El Torcal De Antequera’s surreal rock formations are not the only thing I love about Antequera. The very mention of Porra Antequerana brings a picture of Spain to my mind-the bright sun, warm weather, loads of fresh vegetables, and the oh-so-ripe tomatoes. Porra Antequerana is a mouth-watering soup/dip that belongs to the gazpacho family. It is made from tomatoes, olive oil, hard-boiled eggs, garlic, serrano ham, and tuna – perfect with breadsticks or crusty bread.


Don’t leave Antequera without tasting this glorious orange dip. Make sure you savour every creamy bite.

Cheap eats Spain
Cheap eats Spain – Porra Antequera



2)  Berenjenas con miel de cana/Aubergine Tempura with sugarcane molasses

Don’t be surprised if you end up without any photographs of this dish. You will feel the intense need to devour it the moment it is served. A typically Andalucian dish, Berenhjenas con miel de cana, is easy to find around Malaga and Granada. Fried aubergine rounds, delicately arranged next to each other are generously drizzled with Miel de Cana (sugar cane honey). Just a bite of it could turn anyone into an aubergine lover.

Cheap eats Spain
Cheap eats Spain – Berenjas con miel de cana



 3) Chorizo Bocadillo

Aah Bocadillo – every Spaniard’s favourite snack. Bocadillos are readily found everywhere in Spain – from bars, taverns, and cafeterias to roadside vendors and Spanish homes. The bocadillo is made with a baguette style bread loaf (barra de pan) cut lengthwise. It is stuffed with tuna, anchovies, chicken, or chorizo. The Spanish do not add lettuce, tomato, or mayonnaise to their bocadillos.


Of course, there are innumerable fillings to choose from. Our favourite? The Chorizo Bocadillo. The intense flavour of this Spanish sausage is perfect for a sandwich on the go. It’s smoky, it’s spicy, it’s perfection.


A word of warning – beware of ordering a ‘regular’ Bocadillo in Spain – it can be as long as 18 inches. What can we say? Spaniards like their carbs 😉

Cheap eats Spain
Just the average Boccadillo – 18 inches of bread and meat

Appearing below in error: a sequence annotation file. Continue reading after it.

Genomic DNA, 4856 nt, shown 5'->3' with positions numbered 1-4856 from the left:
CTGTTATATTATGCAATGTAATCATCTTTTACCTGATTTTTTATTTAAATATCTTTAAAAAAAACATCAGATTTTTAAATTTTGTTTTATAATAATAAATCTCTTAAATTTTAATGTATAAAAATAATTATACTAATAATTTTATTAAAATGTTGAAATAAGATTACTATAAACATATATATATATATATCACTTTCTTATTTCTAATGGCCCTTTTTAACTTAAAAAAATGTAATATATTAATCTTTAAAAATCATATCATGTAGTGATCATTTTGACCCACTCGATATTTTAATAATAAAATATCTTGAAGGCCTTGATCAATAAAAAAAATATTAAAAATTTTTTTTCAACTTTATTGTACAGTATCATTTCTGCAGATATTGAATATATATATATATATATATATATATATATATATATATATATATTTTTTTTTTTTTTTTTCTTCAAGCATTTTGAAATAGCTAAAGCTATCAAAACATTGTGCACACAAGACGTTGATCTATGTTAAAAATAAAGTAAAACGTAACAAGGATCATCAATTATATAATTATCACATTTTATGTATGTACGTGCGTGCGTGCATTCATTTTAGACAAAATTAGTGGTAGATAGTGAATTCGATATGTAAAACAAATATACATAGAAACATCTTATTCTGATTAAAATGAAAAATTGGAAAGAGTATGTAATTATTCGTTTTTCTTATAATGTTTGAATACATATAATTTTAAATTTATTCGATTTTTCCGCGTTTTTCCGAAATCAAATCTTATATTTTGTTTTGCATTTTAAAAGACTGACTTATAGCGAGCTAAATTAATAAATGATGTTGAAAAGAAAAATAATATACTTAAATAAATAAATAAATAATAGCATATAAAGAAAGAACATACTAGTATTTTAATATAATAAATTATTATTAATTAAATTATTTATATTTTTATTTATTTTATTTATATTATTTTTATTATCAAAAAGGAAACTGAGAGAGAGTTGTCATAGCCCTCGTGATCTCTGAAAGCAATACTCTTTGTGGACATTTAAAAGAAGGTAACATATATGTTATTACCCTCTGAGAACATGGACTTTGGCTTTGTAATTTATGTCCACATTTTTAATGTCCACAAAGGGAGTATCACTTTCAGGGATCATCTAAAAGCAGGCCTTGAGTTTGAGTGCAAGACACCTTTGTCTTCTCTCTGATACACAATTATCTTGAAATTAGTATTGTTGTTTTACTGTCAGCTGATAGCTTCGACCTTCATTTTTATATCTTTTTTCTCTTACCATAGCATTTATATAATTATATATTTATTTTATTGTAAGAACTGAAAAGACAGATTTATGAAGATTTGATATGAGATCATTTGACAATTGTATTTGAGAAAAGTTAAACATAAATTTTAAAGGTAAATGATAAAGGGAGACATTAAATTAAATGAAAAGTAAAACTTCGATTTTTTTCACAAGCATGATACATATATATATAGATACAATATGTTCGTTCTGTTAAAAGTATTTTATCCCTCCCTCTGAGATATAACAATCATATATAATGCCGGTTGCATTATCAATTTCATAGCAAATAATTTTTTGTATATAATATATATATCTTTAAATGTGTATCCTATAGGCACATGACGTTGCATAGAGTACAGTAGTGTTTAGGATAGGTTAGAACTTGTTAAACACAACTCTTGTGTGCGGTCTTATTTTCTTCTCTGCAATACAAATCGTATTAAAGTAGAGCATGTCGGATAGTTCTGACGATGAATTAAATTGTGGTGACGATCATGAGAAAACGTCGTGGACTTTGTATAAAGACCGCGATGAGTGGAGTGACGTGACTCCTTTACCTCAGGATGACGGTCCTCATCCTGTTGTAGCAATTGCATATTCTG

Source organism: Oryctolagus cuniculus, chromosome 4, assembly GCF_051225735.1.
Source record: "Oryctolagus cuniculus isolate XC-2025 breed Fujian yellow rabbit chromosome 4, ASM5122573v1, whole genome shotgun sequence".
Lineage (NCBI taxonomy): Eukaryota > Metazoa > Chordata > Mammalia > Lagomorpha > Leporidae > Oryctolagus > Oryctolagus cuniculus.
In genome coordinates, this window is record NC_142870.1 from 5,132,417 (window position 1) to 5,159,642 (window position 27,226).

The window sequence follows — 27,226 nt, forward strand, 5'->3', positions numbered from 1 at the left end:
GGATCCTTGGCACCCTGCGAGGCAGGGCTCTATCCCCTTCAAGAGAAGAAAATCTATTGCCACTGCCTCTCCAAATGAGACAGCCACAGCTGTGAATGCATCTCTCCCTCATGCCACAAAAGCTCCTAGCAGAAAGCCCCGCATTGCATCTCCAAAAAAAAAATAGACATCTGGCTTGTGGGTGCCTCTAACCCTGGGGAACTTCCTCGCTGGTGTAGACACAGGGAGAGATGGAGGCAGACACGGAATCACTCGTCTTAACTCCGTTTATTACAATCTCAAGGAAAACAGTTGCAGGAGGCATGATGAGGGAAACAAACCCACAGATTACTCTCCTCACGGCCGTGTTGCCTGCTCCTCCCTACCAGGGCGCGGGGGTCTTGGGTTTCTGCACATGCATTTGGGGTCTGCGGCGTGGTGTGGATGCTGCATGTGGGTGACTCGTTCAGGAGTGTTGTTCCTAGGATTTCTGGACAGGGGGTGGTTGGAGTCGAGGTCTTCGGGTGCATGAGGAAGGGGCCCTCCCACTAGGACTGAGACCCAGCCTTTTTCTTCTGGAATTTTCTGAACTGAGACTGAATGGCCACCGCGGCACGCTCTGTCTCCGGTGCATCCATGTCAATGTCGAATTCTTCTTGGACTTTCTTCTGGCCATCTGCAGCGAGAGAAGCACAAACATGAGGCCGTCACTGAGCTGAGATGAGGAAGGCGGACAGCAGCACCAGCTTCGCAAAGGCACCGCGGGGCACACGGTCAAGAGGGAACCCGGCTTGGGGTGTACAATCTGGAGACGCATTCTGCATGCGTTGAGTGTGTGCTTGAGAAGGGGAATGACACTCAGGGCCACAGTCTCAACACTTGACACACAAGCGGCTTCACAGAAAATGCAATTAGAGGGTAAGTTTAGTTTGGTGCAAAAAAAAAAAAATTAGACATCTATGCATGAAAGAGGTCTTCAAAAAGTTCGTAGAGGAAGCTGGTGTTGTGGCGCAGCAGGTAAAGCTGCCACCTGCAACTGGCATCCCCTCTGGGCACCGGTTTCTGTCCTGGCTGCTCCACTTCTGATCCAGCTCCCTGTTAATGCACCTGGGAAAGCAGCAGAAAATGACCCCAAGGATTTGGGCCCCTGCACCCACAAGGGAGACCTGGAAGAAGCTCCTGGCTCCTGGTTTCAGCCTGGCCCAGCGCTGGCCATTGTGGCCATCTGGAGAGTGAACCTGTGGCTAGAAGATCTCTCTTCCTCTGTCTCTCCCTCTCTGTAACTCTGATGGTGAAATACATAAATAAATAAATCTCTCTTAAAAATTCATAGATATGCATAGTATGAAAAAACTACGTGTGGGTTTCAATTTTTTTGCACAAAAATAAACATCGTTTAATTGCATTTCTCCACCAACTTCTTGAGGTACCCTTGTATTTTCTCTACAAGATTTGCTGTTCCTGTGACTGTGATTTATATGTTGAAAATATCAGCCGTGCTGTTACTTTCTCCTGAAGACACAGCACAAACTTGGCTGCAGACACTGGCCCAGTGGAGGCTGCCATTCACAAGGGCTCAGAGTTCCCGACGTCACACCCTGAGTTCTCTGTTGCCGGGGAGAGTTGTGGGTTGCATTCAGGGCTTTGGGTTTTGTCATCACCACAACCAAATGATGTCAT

4) Molette/ Sandwich

The very sight of these open sandwiches is enough to send your tummy into a tizzy. Halved bolillo rolls are topped with an array of beans, cheese, meat, and salsa and then baked till they are hot and crisp – what more could one ask for?! It is the  best use of left over morsels of meat and other foods if you’re staying at a self-catering accommodation. A Molette is perfect for lunch or an afternoon snack.


Seriously, how is it that even a sammy tastes better in Spain? 🙂



 5) Jamon Serrano

Any conversation about Spain would be incomplete without referring to Spanish ham. Sitting on the beach and watching the sun go down with a plate of ham, olives and a glass of wine is part of my Spanish fantasy


Jamon Serrano literally translates to ‘ham from the mountains’. In olden times when a pig was fattened, no part of it could be allowed to go waste. It would be preserved by the process of curing hams. Mountainous air was ideal for this process, hence giving Jamon Serrano its name. Ham is so deeply ingrained in the Spanish society that it forms a part of many traditional customs in this iconic country. Serrano ham has a much firmer texture than other hams and forms the base of a large variety of tapas and other traditional Spanish recipes. Nom, nom, nom!

Cheap eats Spain
As you can see, there’s no shortage on Jamon Serrano in Spain 😉


6) Fish, the Spanish Way

You haven’t had fish till you’ve had fish in Southern Spain. We have a soft spot for Malaga’s local delicacy Espeto De Sardinas (Grilled Sardines) – the perfect accompaniment to a glass of icy-cold beer


Our second favourite in Southern Spain comes from a tiny village called Riofrio. The endearingly-named hamlet is located between Malaga and Granada. Riofrio is famous for its trout river and trout farm. Naturally, the quality of fish is top notch. Everything from the trout salad to grilled trout is mouth-wateringly delicious. Not to be missed if you’re ever in Southern Spain.


Spain Cheap Eats
Espeto De Sardinas (sardines grilled on split-cane skewers), Malaga’s local speciality


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Cheap eats Spain – Trout in Rio Frio


Hungry for more? Check out Part II  of the best things to eat in Spain in A Food Tour of Northern Spain

Want to cover Spain on a budget?  We have some fabulous ideas for Budget Accommodation in Spain

Want to read about our shenanigans in Spain? Check out what happened when we participated in the largest food fight in the world – The Tomatina Festival 🙂

The post Smell, Savour, Devour: A Food Tour of Southern Spain appeared first on Bruised Passports.

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The Best Year? The Worst Year? 2013, A Year In Review Sun, 29 Dec 2013 21:07:19 +0000   2013 – It was the best of years, it was the worst of years. *** We started the year...